Megan Abbott is the Edgar award-winning author of the crime novels Queenpin, The Song Is You, Die a Little and Bury Me Deep. Her writing has appeared in Wall Street Noir, Detroit Noir, Best Crime and Mystery Stories of the Year, Phoenix Noir, Storyglossia, the Los Angeles Times Magazine, The Believer, Queens Noir and L.A. Noire: The Collected Stories.
This week marks the publication of her new novel, The End of Everything, the story of a 13-year-old girl in the 1980s suburbs whose best friend disappears.
The Book Reads You
by Megan Abbott
I always associate summer with the freest reading of all. I was an avid reader as a kid, and never limited myself to “official school books,” but there was always something liberating about the kind of reading you could do in the summer, books you could take to the community pool, curl up in your beach bag, leave on the picnic table, tuck in the thick burlap bag I used to fling over my bike for my summer newspaper delivery route. I remember epic, punishing car trips to Ocean City, New Jersey, my brother and I in the backseat, swapping from a stack of Archie comic books when were very little, graduating eventually to fat biographies—especially mass market tales of moviestars and the Kennedy dynasty.
Sometimes, summers meant returning to well-worn favorites, Lois Duncan’s Stranger with My Face, S.E. Hinton’s The Outsiders and Judy Blume’s Starring Sally J. Freedman as Herself, which was set in the 1940s, my most favored era, even then. I still remember its strange cover, a collage of braided, gaptooted Sally, Esther Williams in a sarong and ….Adolph Hitler. Often, though, summer meant digging through the humid depths of used bookstores with my parents, hands clamping over the blaring, blood-lettered covers of true crime books by Ann Rule and Shana Alexander.
Later, in high school and college, I would usually tear open the first book of the summer at the peak of finals, needing its escape, so it would usually be an enormous, engaging, intensely readable tome, like John Irving’s Hotel New Hampshire or any of a number of Joyce Carol Oates books. I remember one late June beginning Executioner’s Song on a Friday evening and barely looking up until Sunday. These books seem somehow to know us. To know what captivates, moves and enthralls us. It’s like hypnosis. You succumb and only wake up when the book decides to release you.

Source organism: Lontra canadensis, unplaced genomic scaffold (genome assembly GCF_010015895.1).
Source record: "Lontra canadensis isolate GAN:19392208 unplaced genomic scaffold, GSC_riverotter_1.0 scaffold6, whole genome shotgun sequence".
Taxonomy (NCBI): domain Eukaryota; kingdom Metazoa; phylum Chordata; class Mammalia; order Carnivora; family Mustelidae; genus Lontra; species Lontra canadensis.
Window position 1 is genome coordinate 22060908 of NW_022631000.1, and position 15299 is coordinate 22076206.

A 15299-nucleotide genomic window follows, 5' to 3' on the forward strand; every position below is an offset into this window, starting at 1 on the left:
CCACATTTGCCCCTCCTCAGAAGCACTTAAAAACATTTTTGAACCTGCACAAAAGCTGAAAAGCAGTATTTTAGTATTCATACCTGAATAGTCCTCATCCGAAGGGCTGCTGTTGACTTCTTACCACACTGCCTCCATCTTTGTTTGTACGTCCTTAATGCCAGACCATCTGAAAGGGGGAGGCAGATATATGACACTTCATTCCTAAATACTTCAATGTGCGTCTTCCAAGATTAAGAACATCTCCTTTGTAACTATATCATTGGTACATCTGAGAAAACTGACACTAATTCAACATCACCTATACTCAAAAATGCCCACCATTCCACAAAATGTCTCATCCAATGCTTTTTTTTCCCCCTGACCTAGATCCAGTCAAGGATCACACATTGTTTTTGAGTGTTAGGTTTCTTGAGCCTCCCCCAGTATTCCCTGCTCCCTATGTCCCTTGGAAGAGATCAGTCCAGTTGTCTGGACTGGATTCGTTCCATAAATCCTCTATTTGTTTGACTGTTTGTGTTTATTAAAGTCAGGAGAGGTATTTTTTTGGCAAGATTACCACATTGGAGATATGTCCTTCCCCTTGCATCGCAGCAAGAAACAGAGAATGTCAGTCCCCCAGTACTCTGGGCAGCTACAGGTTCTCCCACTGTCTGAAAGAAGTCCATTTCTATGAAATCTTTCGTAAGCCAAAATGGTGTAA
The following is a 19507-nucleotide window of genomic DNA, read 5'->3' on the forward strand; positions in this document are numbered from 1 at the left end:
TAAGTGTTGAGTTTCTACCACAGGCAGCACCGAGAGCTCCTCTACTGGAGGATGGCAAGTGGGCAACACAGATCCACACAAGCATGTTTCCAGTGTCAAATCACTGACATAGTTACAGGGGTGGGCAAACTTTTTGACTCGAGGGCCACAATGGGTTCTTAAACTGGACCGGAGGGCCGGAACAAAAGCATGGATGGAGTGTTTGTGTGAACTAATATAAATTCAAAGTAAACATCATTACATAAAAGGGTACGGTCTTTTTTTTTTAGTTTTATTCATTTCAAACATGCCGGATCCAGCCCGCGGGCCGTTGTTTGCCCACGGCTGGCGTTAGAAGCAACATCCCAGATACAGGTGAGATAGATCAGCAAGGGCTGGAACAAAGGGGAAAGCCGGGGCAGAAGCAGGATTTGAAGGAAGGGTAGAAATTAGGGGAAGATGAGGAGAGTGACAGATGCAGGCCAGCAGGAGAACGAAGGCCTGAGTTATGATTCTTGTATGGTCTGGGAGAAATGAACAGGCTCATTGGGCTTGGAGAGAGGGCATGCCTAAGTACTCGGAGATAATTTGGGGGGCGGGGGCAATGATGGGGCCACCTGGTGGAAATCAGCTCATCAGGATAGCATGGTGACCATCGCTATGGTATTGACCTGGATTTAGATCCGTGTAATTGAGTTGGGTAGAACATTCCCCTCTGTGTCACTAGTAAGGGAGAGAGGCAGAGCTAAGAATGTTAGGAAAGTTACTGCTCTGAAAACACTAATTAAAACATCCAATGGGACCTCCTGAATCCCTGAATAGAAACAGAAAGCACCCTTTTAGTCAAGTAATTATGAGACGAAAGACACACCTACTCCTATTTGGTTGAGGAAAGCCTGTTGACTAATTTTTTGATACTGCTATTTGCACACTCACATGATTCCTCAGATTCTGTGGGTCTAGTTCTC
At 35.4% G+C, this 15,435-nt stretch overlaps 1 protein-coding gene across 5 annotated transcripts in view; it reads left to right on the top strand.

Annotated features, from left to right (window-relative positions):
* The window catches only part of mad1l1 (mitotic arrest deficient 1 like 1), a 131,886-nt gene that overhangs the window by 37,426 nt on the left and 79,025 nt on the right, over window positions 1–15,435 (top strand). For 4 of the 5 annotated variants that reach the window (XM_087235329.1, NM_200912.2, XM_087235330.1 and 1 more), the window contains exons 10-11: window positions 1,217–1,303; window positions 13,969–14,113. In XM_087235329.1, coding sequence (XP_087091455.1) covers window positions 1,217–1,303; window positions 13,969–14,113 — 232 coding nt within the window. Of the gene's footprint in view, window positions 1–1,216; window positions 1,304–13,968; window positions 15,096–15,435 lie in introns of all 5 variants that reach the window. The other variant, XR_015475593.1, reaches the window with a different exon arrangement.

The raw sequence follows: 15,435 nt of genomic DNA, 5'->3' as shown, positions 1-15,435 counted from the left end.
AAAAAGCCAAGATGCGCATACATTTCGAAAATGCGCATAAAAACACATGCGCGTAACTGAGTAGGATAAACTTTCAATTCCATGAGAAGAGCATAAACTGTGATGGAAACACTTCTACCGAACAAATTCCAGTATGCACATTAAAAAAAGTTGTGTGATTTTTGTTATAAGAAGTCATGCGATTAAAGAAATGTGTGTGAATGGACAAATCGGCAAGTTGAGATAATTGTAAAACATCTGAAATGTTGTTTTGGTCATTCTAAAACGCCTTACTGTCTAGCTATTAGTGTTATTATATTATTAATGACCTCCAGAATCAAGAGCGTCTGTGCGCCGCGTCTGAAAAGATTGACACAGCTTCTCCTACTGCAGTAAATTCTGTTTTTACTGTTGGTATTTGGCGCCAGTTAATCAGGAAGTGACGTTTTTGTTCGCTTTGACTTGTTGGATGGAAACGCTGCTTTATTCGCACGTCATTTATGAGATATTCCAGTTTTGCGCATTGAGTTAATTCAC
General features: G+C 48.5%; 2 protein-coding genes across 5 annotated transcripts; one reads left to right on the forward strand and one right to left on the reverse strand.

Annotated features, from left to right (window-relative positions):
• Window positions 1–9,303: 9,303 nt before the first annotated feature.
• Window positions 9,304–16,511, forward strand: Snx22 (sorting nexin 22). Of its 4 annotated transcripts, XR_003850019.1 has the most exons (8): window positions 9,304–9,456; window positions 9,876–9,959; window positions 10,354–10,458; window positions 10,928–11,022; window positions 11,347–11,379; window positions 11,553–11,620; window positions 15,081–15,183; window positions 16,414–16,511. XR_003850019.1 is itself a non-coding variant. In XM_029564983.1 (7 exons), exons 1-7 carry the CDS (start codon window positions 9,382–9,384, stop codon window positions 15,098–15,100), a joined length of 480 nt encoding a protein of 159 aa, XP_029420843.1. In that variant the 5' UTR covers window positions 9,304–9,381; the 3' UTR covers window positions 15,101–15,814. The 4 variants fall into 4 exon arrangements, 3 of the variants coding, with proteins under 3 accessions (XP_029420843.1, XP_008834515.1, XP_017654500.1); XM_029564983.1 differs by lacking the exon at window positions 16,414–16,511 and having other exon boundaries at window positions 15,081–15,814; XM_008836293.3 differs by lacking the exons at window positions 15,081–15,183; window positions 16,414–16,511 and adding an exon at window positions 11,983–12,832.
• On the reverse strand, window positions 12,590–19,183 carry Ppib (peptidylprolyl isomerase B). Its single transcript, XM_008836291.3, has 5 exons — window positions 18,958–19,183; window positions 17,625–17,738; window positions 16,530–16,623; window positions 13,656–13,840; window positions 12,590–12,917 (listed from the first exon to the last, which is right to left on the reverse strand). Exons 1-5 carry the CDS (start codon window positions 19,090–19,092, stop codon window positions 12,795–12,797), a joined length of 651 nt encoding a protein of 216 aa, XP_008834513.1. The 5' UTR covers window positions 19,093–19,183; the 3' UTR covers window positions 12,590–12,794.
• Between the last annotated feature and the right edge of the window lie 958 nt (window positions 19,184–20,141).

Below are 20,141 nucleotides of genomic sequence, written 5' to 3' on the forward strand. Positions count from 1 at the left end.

Somewhere along the way, though, I lost this sense of summer books. In large part through spending so long in graduate school, reading books for my own studies, or later reading the books I was teaching for a course, or later still reading mostly as research for one of my own books. Mostly, my reading is consistent year-round and feels very orderly. I’ve lost that sense of abandon. That immersive summer reading experience seems to have drifted away.
But this summer I vow it will be different. I’m going to devote myself to true summer reading. To that deeply pleasurable experience of surrendering myself to a very long book chosen utterly for pleasure and barely taking a breath until I’m finished. Stopping my life and letting it sink into me. Maybe a phonebook-thick book I’ve read before and have no excuse at all to read again other than that it’s a place I want to revisit, a past self with whom I’d like to acquaint myself again. Or maybe something I can’t even guess, found at the bottom of the stack at the “to be shelved” pile at the Strand, tucked in a corner shelf at Oxford's Square Books, it sits there, waiting for me.